After years of having her symptoms dismissed, Nicole Calvani, has a diagnosis of systemic mastocytosis, a boyfriend and is trying to pick up on her lost education. This is Nicole's story
April, 2017: It all started like this, or rather, it made everything worse like this ...
Since I was a child I have suffered from muscle and bone pains, often also from gastrointestinal (GI) problems, which the doctors said were growing pains—if these were pains of growth, what effort was it to grow?
For years they have referred me to many psychologists, they said that I only wanted attention because my parents were divorced. Then three years ago a twenty minute walk caused me stress fractures to both tibias. For a 19 year old girl, I knew it wasn't normal.
After visiting hospitals, I started to grew really down because the doctors didn't understand me. Then finally, a doctor from a hospital listened to me, without saying anything he went to a meeting of doctors in Florence on hypophosphatasia.
For me it was finally a light at the end of the tunnel.
I wrote to thank him and he replied "tuscan heart", I'll always be grateful for this gesture. I started tests at the hospital in Verona (Italy). The tests came negative, the world collapsed around me. It started all over again, tests and visits.
Next, a hematologist from the Hospital of Verona contacted me saying she suspected "systemic mastocytosis", I was sent to the hospital for a bone marrow biopsy to confirm it.
On December 2018 my diagnosis was confirmed.
Finally there is an answer to all my sufferings. I tell my story because I would just like to make people understand that they should never underestimate anything and always be close to people despite everything, without diminishing their pain or worries—and believe in our symptoms.
I wanted to say, that after so many years I'm finally happy, maybe I shouldn't be since it is a rare disease and one, that for now, has no cure, but finding an answer to all my sufferings, for me, is a battle won. Following my diagnosis of systemic mastocytosis, I was also diagnosed with fibromyalgia, osteoporosis and other problems.
I think as long as we have a voice, we need to make ourselves heard, especially those who have unknown RARE diseases , so that people get to know us. This is my opinion, there are those who are more reserved and there are those who want to shout out to the world their story, their wounds, their experience, perhaps to help others.
Unfortunately, in past years I was unable to finish high school, I was sick and concentration was not possible (my illness also creates cognitive problems). This year I started school again, I'm doing well, over the years I have learned to listen to myself. I have learned to have self-esteem. I have a boyfriend, this boy has always been close to me, he knew about all my problems, and despite everything, he managed to show me a beautiful future that we are now realising.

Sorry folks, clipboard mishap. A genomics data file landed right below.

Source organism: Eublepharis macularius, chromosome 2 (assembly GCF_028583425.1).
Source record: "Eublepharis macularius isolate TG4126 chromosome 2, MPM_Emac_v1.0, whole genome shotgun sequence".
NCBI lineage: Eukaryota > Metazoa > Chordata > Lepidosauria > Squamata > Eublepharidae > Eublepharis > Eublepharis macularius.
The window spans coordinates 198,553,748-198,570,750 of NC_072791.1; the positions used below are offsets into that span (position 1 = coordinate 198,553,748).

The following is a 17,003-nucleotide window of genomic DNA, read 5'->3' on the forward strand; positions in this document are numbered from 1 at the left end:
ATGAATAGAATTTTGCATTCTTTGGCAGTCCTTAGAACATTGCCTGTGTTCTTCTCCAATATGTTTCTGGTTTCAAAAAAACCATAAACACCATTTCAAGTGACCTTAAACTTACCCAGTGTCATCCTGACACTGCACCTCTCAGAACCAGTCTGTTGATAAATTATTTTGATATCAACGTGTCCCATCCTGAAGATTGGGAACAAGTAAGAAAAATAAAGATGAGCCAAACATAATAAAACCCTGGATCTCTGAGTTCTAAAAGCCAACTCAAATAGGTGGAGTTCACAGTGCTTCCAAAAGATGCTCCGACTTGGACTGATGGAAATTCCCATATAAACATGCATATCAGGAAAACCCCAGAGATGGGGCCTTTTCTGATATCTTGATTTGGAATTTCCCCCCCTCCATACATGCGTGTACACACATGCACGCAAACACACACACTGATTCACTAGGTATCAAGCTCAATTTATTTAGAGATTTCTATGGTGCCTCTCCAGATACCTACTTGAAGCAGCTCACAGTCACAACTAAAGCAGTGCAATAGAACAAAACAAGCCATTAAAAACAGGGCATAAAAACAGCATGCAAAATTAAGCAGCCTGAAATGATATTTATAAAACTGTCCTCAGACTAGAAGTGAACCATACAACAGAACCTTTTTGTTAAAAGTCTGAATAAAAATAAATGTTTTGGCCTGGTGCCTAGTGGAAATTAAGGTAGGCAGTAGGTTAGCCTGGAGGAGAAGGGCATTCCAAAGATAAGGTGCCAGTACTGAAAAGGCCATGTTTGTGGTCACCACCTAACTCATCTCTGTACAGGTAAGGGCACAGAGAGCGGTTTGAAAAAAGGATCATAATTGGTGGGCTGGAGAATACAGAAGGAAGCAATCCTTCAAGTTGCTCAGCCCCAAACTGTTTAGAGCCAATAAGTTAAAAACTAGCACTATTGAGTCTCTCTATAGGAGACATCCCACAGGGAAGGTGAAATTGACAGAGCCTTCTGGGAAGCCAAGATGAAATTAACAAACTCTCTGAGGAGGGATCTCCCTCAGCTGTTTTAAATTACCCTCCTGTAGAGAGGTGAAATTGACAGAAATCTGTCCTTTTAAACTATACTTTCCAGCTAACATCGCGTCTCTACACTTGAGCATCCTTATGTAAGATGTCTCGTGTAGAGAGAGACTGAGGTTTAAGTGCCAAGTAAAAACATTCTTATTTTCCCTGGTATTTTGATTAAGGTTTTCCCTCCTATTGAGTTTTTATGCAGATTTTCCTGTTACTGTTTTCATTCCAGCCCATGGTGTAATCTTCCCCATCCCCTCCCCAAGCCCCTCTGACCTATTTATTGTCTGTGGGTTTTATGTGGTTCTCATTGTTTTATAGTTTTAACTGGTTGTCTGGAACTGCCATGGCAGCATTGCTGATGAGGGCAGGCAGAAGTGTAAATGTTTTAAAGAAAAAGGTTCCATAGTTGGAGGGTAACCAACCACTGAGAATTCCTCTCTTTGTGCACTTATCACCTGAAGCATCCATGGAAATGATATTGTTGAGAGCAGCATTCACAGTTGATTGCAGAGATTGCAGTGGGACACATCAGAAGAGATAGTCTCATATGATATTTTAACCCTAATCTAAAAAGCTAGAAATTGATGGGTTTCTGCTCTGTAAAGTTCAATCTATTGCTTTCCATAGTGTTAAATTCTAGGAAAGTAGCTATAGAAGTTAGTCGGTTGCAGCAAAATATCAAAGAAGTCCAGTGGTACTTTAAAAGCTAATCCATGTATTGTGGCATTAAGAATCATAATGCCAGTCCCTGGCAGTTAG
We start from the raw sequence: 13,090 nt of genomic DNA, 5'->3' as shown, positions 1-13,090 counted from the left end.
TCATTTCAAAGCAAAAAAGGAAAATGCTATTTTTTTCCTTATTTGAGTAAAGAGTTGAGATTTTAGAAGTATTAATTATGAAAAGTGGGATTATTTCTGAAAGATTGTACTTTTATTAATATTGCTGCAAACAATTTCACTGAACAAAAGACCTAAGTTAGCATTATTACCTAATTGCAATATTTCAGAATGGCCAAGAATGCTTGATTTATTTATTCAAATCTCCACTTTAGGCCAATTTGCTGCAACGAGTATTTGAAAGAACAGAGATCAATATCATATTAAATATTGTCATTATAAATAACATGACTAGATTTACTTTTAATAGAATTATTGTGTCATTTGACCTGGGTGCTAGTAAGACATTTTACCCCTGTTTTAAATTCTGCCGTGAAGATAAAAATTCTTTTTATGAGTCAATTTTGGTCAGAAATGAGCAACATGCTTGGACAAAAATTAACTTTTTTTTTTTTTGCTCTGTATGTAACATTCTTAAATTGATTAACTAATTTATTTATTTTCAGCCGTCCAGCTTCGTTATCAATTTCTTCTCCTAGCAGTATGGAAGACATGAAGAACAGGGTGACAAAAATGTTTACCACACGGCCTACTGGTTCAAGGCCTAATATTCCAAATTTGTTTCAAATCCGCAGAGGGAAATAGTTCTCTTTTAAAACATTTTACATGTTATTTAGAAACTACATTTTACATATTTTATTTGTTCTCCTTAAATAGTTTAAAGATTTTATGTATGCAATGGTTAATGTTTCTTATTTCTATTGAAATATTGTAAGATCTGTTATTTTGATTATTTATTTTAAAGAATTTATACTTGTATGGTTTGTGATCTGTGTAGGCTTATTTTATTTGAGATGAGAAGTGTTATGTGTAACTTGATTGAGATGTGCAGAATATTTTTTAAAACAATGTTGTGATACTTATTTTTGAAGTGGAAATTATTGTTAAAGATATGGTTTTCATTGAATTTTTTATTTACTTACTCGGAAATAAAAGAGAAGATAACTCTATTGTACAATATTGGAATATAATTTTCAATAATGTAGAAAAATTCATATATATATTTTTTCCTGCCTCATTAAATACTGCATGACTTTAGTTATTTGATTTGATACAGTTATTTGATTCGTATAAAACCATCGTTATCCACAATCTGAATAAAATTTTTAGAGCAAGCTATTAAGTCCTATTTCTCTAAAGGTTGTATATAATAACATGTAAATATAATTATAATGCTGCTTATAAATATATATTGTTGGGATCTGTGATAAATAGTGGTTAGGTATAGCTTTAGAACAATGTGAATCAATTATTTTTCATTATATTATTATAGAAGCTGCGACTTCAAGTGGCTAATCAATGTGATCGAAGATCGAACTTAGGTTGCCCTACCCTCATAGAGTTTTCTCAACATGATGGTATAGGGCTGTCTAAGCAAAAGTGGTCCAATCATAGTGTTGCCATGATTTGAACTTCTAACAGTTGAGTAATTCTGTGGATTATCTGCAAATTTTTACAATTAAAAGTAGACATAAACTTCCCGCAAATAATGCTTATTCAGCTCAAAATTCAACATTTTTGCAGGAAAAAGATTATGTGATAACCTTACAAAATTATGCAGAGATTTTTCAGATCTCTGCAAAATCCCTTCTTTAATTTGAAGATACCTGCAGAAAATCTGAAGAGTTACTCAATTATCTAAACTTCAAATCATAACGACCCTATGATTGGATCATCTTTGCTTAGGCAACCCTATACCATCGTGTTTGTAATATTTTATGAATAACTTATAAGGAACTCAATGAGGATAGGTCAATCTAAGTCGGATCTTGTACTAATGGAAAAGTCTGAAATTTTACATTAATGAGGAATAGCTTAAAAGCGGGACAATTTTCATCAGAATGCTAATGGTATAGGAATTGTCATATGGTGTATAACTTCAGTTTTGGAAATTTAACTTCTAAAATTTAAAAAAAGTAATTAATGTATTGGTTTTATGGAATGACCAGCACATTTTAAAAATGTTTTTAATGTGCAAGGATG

Some people answers are often "ah but you don't have the face of someone who's sick" "blessed are you who don't have to work all day". Anyone who suffers from a chronic and debilitating disease like mine knows very well that living with these types of diseases is like doing a double job for us. We live our days trying to stop our symptoms with medications and therapies, to try to find a positive point in many negatives, get out of bed and try to appear in public with a "decent" face and not one who may not have been able to sleep because of its symptoms—we`ve "been liquidated" from various doctors who perhaps know practically nothing about it, dismissed with excuses because the disease is so RARE.
It is difficult to get out of bed in the morning and try to get used to your "new normal" or better "new life", it's difficult to accept that often we can't do things that healthy people of our age can do, make a trip where in our suitcase they're aren’t more meds than clothes. It's difficult to accept that wherever you are, if the hour calls for medication you have to take it, otherwise the symptoms worsen so much that you end up in the emergency room.
I always say, we try to help make these diseases invisible to visible so that each of us receives the right support and the right understanding.
Just because you don't see something doesn't mean it isn't there.
Written by Nicole Calvani